Sordid Spheres!

Sphere Horror In The Seventies

Posts Tagged ‘H. P. Saucecraft’

Basil Copper – Here Be Daemons

Posted by demonik on June 6, 2009

Basil Copper – Here Be Daemons (Sphere, 1978)


Old Mrs. Cartwright
The Knocker At The Portico
The Way The World Died
The Second Passenger
The Treasure Of Our Lady
Justice At The Crossroads
Mrs. Van Donk
The Trodes
The Great Vore

Black Magic novella The Great Vore is arguably the stand-out of this, Copper’s fifth collection. Revenge At The Crossroads sees a stranger fall foul of superstitious villagers when they mistake him for a vampire. The Second Passenger, and a murderer is pursued by the rotting corpse of his victim – hardly original, but one of the best stories of its kind.

Thanks to H. P. Saucecraft for providing the cover scan

See also Here Be Daemons thread on Vault Of Evil

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Peter Tremayne – Swamp!

Posted by demonik on June 4, 2009

Peter Tremayne – Swamp!   (Sphere, 1985)


It was huge, reptilian, a flesh-eating nightmare from hell! Its lair was by the murky waters of Chay-in-cuna – Lake of the Dead in the old Calusa tongue of the Indians who once inhabited these Florida Everglades.

Sometimes this monstrous survivor of the primitive past would emerge into the foul, fetid air of the swamps, and run amok among the impenetrable mangroves and giant waving sawgrass. It killed whatever crossed its path – hunters, tourists, swamp people.

And not even the worst hurricane to strike Florida in years could forestall its bloodthirsty rampage!

Thanks to H. P. Saucecraft for the cover scan.

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Peter Tremayne – The Morgow Rises

Posted by demonik on June 2, 2009

Peter Tremayne – The Morgow Rises (Sphere, 1982)


Review by Killercrab.

Beware when the Morgow rises:
Lament for the living.
Lament for the unborn.
All things end!

The idyllic Cornish village of Bosbradoe is suitably populated by eccentrics – none more so than 72 year old retired mining expert Henry Archibold Penrose , known as *Happy* to the locals. Owning a crumbling old mansion Tybronbucca ( meaning House on Goblin Hill) – Happy likes nothing better than to pack a thermos and sandwiches and explore the disused Tom Wheal tin mine he owns , adjoining the property , in the hopes of finding a new vein of Malachite that will re-energise the town’s economy.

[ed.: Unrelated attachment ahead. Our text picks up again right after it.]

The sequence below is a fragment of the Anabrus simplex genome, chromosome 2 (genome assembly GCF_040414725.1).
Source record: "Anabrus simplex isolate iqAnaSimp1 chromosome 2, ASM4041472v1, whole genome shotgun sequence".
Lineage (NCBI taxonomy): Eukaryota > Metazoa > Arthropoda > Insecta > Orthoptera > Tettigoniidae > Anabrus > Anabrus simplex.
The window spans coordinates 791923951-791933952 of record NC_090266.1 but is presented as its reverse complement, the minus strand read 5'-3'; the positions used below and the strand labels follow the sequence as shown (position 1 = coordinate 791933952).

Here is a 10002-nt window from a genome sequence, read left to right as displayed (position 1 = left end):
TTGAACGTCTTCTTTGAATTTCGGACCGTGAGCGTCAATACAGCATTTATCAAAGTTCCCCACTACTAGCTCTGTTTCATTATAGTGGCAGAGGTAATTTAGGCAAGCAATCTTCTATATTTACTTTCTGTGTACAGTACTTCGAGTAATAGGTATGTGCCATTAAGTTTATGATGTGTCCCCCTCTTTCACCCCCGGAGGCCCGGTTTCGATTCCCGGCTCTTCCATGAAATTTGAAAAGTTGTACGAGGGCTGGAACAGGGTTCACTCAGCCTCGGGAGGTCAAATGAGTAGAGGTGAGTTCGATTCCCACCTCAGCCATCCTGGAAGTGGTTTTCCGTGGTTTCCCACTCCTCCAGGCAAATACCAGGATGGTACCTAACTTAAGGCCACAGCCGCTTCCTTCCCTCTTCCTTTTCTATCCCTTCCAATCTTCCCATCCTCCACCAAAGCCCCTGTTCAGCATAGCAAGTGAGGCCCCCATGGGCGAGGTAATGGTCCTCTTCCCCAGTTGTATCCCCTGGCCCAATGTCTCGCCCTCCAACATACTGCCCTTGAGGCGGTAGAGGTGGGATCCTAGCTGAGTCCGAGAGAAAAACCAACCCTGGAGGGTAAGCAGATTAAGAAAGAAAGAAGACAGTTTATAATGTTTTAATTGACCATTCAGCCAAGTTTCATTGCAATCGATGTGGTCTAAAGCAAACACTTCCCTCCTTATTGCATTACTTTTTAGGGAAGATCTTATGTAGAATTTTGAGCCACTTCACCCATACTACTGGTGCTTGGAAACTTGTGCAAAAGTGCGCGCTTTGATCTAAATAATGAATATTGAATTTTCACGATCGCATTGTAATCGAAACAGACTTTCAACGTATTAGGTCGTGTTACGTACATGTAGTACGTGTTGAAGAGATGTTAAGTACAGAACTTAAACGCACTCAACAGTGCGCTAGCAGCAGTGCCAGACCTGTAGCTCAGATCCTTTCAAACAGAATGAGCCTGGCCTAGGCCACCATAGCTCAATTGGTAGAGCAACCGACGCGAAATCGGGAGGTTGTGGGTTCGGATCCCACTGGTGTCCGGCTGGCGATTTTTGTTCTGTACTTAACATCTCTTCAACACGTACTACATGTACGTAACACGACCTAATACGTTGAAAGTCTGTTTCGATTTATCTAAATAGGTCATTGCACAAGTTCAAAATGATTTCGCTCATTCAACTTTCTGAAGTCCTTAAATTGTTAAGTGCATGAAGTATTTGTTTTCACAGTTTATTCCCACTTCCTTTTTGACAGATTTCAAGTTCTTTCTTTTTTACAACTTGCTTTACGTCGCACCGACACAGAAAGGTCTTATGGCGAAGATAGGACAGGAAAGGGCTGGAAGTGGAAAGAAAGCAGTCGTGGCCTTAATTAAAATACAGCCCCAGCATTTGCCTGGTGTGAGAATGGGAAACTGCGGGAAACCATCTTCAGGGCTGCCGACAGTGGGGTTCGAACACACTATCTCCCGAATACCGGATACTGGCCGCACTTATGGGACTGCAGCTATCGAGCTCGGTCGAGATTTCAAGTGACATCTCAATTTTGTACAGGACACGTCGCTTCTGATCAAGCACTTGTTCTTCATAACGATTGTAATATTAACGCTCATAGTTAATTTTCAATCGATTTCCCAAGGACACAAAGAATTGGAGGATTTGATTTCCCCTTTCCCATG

However the dank and fetid undersea caverns hold something far more deadly than tin , as Happy finds out to his peril…

Meanwhile his visiting neice Claire breaks down on a lonely stretch of the Bodmin moor ( in the best Hammer Horrible tradition). Local fortune teller and witch , cackling Mother Polruan accosts her – fortelling of her *doom* in no uncertain terms – echoes of a village CURSED reverberating across the desolute moors ! Claire is *rescued* by Willian Neville – thriller writer , car expert and all round handsome chap and together their twin fates spiral intextricably towards the slavering jaws of the Morgow !!…

Peter Tremayne’s knowledge of Cornish lore embues the story with a delicious superstitous aura – is the Morgow a monster of myth or something of a more recent vintage?! The local pub The Morvren Arms is no doub’t a derivation of Morveran – the name of the mermaid from Cornish folklore and certainly befits the drinking hole of the local fisherfolk like old Billy Scalwen and Jack Trenaglos – overseen by the moon-faced landlord Noall. The actual legend of the Morgow though seems more a fiction dreamed up by Tremayne – possibly the name inspired by the character of the same name in LORD OF THE RINGS ? – no matter – Tremayne makes you believe that Mother Polruan’s fortellings of the mythical beast returning are dangerously real enough. Mix into this potent brew journalistic rivalries and Harrier jump-jets and you’ve a cracker of a tale!

Whilst the book boasts a salaciously saliva-drippingly lurid delineation of red head siren Sheila Fahy ( of the too full breasts she opines!) , getting scoffed alive by the slithering Morgow – Tremayne opts to concentrate more on building suspense initially , rather than outright explicit sex and gore – but let’s fly as the reader rounds on the final bend of the book The story is exuberantly kinetic and easy on the eye – a couple of hours should suffice the average reader. Tremayne’s real strentgh lies in his ability to forge folklore and reality convincingly without the story getting bogged down in too much detail – highly recommended!

Killercrab click rating 4/5

Thanks to H. P. Saucecraft who kindly provided the cover scan.

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Giles Gordon – A Book Of Contemporary Nightmares

Posted by demonik on October 23, 2007

Giles Gordon (ed) – A Book Of Contemporary Nightmares (Sphere, 1978)

Cover illustration: Les Edwards

Cover illustration: Les Edwards

Brian W. Aldiss – The Bang-Bang
Patricia Highsmith – Please Don’t Shoot the Trees
Francis King – Voices
Penelope Shuttle – The Other Husband
William Trevor – Broken Homes
Michael Moorcock – The Minstrel Girl
William Sansom – In Cold Daylight
Angela Carter – The Scarlet House
John Sladek – Scenes from the Country of the Blind
Peter Redgrove – Our Lady of the Ice
Joan Aiken – Power-cut
George MacBeth – Birth
Barry Unsworth – Death of a Primitive Humanist

Thanks to Charles Black for providing the contents and H. P. Saucecraft (Dave) for scanning the cover!

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